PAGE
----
Stories of Places
I am intrigued by two photographs of a cricket bat, one of the bat, the other a crest mounted on the bat (above), which were given to the Society a few days ago by Andrew Mather who owns the bat. Cricket has been a popular sport in the area from the 19th century, with village clubs in Compstall, Hawk Green, High Lane, Marple and Mellor. However, I have never heard or seen any reference to Brabins Cricket Club. Perhaps the club was sponsored by the Hudson family at Brabyns Hall - certainly, permission from the family would have been needed if matches were held in the hall grounds.
Thomas Thorneley Christening register entry
I have had more success finding Thomas Thorneley whose name is engraved on the shield. The unusual spelling of his surname helped me to narrow down the candidates when I searched Ancestry. He was born in 1856 in Ludworth and christened at Mellor Parish Church on the 22nd June that year. His parents were Thomas (a grocer) and Betty and the family lived at James Square, Marple Bridge. This is near to the Norfolk Arms. In the 1871 census, Thomas, aged 15, was a weaver in a cotton factory.
James Square 1980
In 1876, aged 21, he was awarded the bat by Brabins Cricket Club. At that time, over-arm bowling had only been made legal since 1864 and he would probably have had to face a mixture of both types of bowling. Cricket bats have evolved over the years, from the early 16th century when they were like a modern hockey stick to the modern-day cricket bat, which came into play during the 1870s. One big difference between then and now is the bat is much lighter. Thomas’s 1876 bat is made of willow heartwood and weighs about five pounds. In contrast, a modern bat is made from willow sapwood and weighs only half that amount.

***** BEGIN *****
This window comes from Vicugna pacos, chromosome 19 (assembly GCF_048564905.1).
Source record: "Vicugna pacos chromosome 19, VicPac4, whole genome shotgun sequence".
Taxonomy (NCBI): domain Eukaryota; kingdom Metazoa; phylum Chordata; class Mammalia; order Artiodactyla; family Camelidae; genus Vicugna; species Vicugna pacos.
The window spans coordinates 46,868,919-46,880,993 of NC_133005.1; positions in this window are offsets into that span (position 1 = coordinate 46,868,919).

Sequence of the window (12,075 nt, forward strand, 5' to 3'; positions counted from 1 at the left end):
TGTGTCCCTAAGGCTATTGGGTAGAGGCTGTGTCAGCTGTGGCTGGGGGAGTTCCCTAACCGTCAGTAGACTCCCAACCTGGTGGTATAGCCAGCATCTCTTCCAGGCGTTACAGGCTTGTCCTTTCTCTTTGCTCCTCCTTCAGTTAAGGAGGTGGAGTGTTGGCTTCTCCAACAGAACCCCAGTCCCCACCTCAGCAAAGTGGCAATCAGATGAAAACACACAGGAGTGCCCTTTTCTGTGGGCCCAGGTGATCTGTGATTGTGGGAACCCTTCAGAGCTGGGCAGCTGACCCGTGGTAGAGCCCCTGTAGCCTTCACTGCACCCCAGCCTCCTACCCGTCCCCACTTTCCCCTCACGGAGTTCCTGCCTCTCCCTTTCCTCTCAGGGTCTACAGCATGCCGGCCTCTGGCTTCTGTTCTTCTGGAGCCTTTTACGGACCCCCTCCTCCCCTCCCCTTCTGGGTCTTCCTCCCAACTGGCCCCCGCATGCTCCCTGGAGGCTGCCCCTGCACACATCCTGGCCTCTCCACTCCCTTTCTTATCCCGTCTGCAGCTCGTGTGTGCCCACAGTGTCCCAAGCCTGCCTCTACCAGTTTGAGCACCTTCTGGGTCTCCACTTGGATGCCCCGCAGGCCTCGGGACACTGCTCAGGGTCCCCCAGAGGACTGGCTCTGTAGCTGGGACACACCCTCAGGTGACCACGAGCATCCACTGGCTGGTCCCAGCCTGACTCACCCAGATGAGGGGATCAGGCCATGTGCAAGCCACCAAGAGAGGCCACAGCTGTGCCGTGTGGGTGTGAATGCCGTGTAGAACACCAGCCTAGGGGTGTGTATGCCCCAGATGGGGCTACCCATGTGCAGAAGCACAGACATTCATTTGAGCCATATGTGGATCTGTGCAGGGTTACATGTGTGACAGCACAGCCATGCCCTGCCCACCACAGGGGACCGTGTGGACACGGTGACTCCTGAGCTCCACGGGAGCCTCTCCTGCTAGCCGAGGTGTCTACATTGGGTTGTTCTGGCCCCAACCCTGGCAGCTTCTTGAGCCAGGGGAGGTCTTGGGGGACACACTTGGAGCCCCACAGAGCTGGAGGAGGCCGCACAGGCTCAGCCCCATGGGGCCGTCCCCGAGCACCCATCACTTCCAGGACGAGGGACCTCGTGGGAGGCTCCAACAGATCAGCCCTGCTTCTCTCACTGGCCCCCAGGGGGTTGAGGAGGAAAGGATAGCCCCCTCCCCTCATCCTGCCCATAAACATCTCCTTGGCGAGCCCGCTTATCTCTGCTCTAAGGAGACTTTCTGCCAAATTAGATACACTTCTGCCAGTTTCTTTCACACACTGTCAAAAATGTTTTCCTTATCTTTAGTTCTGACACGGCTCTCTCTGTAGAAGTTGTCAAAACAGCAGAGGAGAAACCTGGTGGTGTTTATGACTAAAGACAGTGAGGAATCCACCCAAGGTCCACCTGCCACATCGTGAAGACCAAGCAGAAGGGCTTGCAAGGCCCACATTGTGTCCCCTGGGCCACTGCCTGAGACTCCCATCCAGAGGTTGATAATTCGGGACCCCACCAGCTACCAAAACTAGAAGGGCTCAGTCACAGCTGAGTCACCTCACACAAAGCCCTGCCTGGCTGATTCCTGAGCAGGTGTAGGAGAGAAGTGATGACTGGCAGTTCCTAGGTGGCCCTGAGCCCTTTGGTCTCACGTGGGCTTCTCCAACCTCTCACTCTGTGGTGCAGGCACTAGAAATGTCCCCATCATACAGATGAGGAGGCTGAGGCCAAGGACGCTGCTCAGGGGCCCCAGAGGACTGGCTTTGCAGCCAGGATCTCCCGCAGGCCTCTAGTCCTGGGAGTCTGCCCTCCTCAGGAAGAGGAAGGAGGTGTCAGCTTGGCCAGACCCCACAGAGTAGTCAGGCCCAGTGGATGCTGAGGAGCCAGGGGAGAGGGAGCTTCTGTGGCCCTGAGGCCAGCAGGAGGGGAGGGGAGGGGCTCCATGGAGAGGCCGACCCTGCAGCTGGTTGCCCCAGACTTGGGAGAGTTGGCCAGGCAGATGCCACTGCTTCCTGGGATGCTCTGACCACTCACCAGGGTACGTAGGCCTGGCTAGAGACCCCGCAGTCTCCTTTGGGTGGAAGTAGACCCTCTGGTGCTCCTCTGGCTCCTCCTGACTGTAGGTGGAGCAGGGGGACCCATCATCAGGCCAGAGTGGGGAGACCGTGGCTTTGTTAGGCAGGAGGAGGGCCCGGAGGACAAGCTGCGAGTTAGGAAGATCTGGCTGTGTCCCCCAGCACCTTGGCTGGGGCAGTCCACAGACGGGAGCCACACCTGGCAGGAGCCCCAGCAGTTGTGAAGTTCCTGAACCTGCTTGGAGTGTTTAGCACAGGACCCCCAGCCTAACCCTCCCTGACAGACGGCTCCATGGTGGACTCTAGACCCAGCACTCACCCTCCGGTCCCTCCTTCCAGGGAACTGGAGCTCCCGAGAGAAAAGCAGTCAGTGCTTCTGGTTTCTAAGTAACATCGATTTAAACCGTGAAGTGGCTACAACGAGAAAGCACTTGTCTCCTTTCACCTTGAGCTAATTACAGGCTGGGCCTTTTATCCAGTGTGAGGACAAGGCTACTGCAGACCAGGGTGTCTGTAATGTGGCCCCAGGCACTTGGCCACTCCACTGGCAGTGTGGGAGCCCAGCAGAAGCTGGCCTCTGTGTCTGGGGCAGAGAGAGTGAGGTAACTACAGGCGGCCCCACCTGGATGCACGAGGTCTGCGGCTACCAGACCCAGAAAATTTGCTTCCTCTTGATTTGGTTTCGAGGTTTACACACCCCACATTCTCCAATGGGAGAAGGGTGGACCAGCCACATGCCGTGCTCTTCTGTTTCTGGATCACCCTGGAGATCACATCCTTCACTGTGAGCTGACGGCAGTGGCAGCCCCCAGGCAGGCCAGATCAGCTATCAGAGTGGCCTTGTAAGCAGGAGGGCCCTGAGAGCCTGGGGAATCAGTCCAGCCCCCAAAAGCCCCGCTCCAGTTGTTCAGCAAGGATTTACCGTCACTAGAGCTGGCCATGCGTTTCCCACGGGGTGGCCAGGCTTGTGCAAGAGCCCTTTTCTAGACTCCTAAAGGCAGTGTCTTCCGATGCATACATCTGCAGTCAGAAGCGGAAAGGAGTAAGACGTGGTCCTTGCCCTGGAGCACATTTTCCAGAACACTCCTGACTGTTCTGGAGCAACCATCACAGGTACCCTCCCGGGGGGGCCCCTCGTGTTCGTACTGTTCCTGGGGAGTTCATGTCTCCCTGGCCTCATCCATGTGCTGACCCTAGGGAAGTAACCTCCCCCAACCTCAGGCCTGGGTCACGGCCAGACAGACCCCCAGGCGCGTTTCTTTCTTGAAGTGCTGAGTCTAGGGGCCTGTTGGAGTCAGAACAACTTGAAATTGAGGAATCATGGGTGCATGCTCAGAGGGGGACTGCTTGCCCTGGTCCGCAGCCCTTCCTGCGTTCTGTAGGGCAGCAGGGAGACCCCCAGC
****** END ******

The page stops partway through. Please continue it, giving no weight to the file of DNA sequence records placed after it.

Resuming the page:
I can’t find Thomas in the 1881 census but the next year, he married Martha Mycock at St Peter’s church, Ashton under Lyne and as you will see from the Marriage Register entry, he was a labourer. By 1891 Thomas and Martha were living on Compstall Road, Marple Bridge and this was their address for the next 30 years. In 1911 Thomas was a county roadman, and Martha’s nephew, Thomas Mycock, aged 18, was living with them. The final entry for Thomas is his death in 1927.
Thomas & Martha's Wedding Register entry
OS Map of 1871,(above) showing the cricket ground
(Notice the spelling of Brabins Lodge, Brabins House and Brabins Brow)
Cricket Ground and Pavilion - OS Map 1909
(also appears on maps of 1896 and 1898 but not 1875)
(Click Scotland to see the OS Map on the National Library of Scotland Library website)